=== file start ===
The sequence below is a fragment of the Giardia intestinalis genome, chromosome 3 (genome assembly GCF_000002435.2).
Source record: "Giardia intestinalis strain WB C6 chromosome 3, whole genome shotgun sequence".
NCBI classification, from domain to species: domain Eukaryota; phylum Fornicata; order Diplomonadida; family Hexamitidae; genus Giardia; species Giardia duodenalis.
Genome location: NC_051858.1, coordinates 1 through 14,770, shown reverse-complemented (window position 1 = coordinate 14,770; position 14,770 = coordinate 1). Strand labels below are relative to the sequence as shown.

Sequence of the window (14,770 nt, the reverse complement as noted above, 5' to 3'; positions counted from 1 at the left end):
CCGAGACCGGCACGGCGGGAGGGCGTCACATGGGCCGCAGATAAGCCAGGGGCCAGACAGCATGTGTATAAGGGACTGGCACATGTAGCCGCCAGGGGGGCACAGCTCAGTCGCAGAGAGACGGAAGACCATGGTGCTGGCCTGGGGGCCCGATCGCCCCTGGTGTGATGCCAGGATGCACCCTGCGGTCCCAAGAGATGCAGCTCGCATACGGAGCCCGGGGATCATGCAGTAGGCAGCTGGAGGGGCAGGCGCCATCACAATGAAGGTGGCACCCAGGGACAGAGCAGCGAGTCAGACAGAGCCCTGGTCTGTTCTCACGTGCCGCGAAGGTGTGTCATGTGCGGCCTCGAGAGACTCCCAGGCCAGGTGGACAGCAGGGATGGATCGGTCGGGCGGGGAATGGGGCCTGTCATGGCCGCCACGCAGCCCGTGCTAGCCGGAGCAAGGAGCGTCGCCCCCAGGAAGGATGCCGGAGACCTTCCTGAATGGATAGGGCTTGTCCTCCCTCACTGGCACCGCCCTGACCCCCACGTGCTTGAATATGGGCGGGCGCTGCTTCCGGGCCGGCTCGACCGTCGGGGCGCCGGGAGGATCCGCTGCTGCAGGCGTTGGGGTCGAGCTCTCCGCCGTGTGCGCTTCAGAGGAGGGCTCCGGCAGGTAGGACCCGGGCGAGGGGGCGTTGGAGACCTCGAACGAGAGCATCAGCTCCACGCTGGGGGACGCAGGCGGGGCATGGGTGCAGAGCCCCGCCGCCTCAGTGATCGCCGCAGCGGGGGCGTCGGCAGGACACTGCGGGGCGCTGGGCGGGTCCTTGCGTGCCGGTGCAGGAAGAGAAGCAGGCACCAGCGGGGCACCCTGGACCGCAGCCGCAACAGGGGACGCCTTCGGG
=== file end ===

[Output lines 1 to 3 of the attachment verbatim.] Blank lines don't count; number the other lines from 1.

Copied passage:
The sequence below is a fragment of the Giardia intestinalis genome, chromosome 3 (genome assembly GCF_000002435.2).
Source record: "Giardia intestinalis strain WB C6 chromosome 3, whole genome shotgun sequence".
NCBI classification, from domain to species: domain Eukaryota; phylum Fornicata; order Diplomonadida; family Hexamitidae; genus Giardia; species Giardia duodenalis.